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Breaking the Silence: Male Breast Cancer – Causes, Treatment, and the Role of Gynaecologist

Updated: Dec 20, 2023

As we celebrate a year of providing valuable health insights, it's crucial to address a topic that is often overlooked and misunderstood – male breast cancer. While breast cancer is commonly associated with women, men can also be affected by this disease. In this blog post, we will explore the causes, treatment options, and the significant role gynaecologists play in understanding and managing male breast cancer.

Male Breast Cancer
Male Breast Cancer

Causes of Male Breast Cancer:

Male breast cancer is a rare condition, accounting for less than 1% of all breast cancers. However, understanding the risk factors and potential causes is vital for early detection and effective treatment. Key causes include:


Genetic Mutations:

Inherited gene mutations, such as BRCA1 and BRCA2, are known to increase the risk of breast cancer in both men and women. Men with a family history of breast cancer should be particularly vigilant about monitoring their breast health.


Hormonal Imbalances:

Hormonal imbalances, including an increase in estrogen levels, can contribute to the development of male breast cancer. Conditions such as Klinefelter syndrome, liver disease, and obesity can disrupt hormone levels.


Radiation Exposure:

Previous exposure to radiation, either in medical treatments or occupational settings, is a risk factor for male breast cancer.


Age:

While breast cancer is more common in older women, men can develop the disease at any age. The risk increases with age, and men over 60 are more susceptible.


Family History:

Individuals with close relatives who have had breast cancer may have an increased risk. This emphasizes the importance of genetic counselling for those with a family history of the disease.


Treatment Options for Male Breast Cancer:

Early detection and prompt treatment are crucial for a positive outcome in male breast cancer cases. Treatment modalities are often similar to those used for female breast cancer and may include:


Surgery:

Surgical intervention is a primary treatment for male breast cancer. Gynaecologists, who specialize in women's reproductive health, also have expertise in breast surgery. They may perform mastectomy (removal of the breast tissue) or lumpectomy (removal of the tumour and surrounding tissue).


Radiation Therapy:

Radiation therapy uses high-energy rays to target and eliminate cancer cells. It is often employed post-surgery to reduce the risk of cancer recurrence.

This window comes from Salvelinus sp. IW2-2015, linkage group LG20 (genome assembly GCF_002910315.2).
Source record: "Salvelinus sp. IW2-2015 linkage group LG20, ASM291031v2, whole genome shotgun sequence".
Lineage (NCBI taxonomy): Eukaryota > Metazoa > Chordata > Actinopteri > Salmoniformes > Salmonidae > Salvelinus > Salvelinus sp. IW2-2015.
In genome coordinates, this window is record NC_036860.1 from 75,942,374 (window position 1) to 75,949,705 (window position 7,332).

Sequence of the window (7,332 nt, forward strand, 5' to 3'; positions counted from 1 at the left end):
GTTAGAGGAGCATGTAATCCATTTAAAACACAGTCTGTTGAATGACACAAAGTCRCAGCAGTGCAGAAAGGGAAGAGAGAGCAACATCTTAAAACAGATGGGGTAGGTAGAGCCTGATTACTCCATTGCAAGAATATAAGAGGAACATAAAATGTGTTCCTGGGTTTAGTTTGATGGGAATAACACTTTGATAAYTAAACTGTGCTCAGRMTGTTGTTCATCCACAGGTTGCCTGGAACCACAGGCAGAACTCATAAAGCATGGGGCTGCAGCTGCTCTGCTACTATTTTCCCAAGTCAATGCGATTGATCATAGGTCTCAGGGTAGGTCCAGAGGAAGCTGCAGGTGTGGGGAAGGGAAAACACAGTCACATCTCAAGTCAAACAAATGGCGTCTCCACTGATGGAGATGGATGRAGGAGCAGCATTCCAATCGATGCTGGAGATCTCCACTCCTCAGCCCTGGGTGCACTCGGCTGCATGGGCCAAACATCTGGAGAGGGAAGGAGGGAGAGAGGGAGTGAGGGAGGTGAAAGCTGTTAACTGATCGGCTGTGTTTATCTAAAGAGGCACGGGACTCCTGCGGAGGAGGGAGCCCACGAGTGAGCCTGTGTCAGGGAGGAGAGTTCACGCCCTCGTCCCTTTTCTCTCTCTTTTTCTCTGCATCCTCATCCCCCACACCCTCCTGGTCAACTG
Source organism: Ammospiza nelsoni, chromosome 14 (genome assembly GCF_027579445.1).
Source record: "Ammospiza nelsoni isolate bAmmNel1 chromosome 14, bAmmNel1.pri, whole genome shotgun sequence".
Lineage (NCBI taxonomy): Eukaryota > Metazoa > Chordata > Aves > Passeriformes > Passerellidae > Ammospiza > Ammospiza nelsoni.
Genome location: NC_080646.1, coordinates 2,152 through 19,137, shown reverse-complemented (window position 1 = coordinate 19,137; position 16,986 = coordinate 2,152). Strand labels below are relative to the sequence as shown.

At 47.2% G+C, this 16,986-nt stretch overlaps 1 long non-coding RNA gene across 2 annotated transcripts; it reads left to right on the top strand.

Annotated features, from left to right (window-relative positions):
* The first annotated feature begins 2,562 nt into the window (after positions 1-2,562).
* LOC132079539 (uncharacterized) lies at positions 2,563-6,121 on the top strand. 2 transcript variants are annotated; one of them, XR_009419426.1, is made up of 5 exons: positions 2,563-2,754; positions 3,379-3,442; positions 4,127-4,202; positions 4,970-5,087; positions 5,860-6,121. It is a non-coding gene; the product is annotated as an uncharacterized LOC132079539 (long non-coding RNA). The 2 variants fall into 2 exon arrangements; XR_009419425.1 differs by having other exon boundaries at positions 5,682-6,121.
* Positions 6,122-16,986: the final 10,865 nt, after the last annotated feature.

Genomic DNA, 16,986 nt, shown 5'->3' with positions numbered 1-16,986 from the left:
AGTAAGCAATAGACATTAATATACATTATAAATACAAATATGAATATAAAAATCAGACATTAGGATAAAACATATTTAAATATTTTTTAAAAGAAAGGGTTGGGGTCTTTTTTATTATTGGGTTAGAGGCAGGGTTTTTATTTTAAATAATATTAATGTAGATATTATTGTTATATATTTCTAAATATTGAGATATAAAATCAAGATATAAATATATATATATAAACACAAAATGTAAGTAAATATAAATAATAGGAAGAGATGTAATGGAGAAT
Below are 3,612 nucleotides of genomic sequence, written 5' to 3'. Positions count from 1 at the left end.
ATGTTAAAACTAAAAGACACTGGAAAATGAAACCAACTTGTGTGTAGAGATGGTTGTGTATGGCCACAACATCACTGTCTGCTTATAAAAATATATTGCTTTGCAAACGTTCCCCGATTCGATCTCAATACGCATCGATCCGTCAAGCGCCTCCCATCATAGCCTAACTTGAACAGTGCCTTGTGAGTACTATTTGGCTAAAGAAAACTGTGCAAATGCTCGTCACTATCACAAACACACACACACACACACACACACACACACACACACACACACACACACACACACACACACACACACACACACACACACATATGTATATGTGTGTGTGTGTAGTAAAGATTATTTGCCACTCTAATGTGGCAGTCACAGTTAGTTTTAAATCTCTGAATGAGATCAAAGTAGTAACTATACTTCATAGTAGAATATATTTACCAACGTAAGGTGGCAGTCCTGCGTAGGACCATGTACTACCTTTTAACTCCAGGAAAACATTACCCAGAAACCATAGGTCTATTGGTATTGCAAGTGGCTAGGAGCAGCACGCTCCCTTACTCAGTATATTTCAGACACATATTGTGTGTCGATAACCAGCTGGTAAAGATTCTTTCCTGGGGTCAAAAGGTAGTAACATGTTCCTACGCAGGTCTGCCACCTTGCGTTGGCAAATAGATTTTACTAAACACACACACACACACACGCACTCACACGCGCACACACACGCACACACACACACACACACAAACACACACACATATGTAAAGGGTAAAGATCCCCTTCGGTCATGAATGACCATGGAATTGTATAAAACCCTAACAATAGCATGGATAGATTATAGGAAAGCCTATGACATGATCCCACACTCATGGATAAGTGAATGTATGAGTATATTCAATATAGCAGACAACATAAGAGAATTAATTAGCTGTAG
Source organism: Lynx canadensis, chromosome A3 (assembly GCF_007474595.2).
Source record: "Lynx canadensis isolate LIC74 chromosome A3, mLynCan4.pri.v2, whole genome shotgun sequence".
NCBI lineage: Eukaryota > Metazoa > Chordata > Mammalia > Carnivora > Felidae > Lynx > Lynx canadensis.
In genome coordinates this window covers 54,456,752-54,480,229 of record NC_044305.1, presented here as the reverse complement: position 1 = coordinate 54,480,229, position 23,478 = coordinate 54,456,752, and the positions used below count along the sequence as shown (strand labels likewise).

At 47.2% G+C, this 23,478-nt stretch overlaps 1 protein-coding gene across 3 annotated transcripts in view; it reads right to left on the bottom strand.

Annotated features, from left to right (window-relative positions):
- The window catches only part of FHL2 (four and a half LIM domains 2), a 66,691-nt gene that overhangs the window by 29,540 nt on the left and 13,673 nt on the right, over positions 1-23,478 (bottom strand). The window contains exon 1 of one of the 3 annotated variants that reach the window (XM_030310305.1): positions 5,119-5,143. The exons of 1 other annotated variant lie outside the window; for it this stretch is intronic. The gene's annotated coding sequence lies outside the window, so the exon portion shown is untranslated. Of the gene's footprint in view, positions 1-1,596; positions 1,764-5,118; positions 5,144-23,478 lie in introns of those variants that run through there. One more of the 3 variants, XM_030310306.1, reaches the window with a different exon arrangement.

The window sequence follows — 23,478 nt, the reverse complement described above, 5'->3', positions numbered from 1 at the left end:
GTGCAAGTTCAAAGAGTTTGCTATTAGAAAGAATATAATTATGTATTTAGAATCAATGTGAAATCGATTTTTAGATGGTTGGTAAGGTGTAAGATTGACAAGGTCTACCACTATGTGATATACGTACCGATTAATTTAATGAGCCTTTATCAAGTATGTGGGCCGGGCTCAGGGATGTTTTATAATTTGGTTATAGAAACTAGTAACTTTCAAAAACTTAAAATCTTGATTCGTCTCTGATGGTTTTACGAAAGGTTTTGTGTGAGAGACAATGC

Hormone Therapy:

Since male breast cancer is often hormone-receptor-positive, hormone therapy may be recommended. Gynaecologists, with their understanding of hormonal imbalances, can administer medications to block the effects of hormones on cancer cells.


Chemotherapy:

Chemotherapy involves the use of powerful drugs to kill or inhibit the growth of cancer cells. Gynaecologists, collaborating with oncologists, can tailor chemotherapy regimens to target the specific characteristics of male breast cancer.


The Role of Gynaecologists in Male Breast Cancer:

While gynaecologists traditionally focus on women's reproductive health, their expertise extends to breast health, making them valuable contributors to the management of male breast cancer. Here's how gynaecologists play a crucial role:


Early Detection and Diagnosis:

Gynaecologists are often the first point of contact for individuals seeking medical advice related to breast concerns, regardless of gender. They can perform clinical breast examinations, educate patients about self-examinations, and facilitate the early detection of any abnormalities.


Surgical Expertise:

Gynaecologists, being skilled in various surgical procedures, can perform breast surgeries with precision. In male breast cancer cases, this may involve mastectomy or lumpectomy to remove cancerous tissue while preserving the aesthetics of the chest.


Hormonal Management:

Gynaecologists are well-versed in hormonal imbalances and their impact on health. In male breast cancer cases, they may collaborate with oncologists to administer hormone therapy, helping to block the effects of estrogen on cancer cells.


Collaboration with Oncologists:

The multidisciplinary nature of cancer care requires collaboration between different specialists. Gynaecologists work closely with oncologists, surgeons, and other healthcare professionals to develop comprehensive treatment plans tailored to the unique needs of male breast cancer patients.


Conclusion:

As we commemorate a year of empowering individuals with health knowledge, addressing male breast cancer is a crucial step in promoting awareness and understanding. Breaking the silence surrounding this less-discussed aspect of breast cancer is essential for early detection, effective treatment, and improved outcomes.


Gynaecologists, with their expertise in breast health and surgical skills, play a pivotal role in the diagnosis and treatment of male breast cancer. By recognizing their contribution and fostering collaboration between gynaecologists and oncologists, we can enhance the quality of care for individuals facing this rare but impactful disease.


On this anniversary, let us reaffirm our commitment to inclusivity in healthcare discussions, ensuring that everyone, regardless of gender, receives the support and information needed to navigate the complexities of cancer diagnosis and treatment. Together, we can break down barriers, dispel myths, and continue our journey towards a healthier and more informed future.

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